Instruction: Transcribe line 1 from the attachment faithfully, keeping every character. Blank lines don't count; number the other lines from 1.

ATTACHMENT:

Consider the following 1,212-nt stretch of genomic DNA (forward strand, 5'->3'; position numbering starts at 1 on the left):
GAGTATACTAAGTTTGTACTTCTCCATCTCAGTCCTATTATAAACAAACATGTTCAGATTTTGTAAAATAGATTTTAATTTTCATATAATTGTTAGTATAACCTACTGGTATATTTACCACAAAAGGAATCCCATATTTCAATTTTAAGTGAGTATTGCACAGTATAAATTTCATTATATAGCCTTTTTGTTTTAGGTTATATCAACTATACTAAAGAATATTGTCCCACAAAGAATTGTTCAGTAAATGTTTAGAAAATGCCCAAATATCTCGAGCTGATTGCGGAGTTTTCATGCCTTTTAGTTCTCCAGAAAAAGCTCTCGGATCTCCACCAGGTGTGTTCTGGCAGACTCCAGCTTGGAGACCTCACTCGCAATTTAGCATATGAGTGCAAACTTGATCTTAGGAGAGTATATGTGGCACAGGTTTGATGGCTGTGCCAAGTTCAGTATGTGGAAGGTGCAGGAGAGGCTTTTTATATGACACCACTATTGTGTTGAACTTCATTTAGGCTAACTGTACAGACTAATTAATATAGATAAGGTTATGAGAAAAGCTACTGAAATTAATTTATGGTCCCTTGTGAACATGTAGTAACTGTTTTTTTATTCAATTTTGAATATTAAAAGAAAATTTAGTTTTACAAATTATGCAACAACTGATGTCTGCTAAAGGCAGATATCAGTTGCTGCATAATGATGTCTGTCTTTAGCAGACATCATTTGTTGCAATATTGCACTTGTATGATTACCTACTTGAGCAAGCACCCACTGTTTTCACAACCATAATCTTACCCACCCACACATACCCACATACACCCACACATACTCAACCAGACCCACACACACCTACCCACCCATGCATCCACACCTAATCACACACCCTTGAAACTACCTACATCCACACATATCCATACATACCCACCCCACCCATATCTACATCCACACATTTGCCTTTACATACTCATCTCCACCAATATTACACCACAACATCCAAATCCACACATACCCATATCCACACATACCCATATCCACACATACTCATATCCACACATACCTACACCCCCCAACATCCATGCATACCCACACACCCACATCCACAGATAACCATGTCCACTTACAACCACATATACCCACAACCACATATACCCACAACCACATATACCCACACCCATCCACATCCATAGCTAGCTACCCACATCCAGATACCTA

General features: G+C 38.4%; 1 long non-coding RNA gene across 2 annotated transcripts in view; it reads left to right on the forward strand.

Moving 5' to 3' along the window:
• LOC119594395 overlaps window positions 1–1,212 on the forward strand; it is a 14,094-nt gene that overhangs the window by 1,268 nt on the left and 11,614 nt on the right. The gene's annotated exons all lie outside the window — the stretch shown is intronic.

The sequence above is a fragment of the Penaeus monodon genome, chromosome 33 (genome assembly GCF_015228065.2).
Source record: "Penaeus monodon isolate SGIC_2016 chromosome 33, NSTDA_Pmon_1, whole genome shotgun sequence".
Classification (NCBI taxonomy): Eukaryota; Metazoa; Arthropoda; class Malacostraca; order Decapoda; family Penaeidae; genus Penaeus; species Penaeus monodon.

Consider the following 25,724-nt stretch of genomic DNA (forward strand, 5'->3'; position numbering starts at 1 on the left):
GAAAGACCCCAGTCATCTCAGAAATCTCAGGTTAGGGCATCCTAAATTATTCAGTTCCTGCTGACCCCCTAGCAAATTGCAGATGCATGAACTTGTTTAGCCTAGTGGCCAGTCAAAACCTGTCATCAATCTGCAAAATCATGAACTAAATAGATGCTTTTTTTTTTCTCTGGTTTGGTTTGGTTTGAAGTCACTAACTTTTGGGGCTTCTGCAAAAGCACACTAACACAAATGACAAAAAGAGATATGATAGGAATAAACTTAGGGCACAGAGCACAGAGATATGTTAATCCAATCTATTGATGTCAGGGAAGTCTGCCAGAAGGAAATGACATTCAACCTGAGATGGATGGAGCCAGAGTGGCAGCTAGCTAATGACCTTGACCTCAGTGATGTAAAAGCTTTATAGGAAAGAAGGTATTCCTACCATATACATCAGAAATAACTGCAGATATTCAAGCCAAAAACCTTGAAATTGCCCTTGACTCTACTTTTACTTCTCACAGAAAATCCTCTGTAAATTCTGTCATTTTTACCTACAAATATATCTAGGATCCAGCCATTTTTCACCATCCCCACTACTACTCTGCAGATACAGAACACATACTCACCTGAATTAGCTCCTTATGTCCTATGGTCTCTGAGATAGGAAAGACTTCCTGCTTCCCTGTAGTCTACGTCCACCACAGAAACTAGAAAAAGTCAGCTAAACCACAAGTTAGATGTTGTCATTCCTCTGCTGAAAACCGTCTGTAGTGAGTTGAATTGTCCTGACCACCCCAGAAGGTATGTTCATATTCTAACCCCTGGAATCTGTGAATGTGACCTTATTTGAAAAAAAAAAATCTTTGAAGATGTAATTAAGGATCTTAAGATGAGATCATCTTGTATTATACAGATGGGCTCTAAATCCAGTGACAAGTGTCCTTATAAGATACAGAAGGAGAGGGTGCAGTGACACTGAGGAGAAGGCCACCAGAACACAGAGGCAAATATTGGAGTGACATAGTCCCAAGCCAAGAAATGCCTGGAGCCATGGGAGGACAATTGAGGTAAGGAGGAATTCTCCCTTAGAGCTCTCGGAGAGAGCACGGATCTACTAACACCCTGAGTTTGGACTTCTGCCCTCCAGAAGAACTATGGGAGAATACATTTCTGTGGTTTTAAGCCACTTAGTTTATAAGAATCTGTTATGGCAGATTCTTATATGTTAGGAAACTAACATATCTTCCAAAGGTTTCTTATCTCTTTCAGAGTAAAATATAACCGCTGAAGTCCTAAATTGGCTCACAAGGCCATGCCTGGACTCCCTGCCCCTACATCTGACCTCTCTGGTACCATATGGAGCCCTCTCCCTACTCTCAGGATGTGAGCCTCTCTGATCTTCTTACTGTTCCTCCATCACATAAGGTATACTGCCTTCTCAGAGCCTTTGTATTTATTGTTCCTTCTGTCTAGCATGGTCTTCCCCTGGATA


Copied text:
Consider the following 1,212-nt stretch of genomic DNA (forward strand, 5'->3'; position numbering starts at 1 on the left):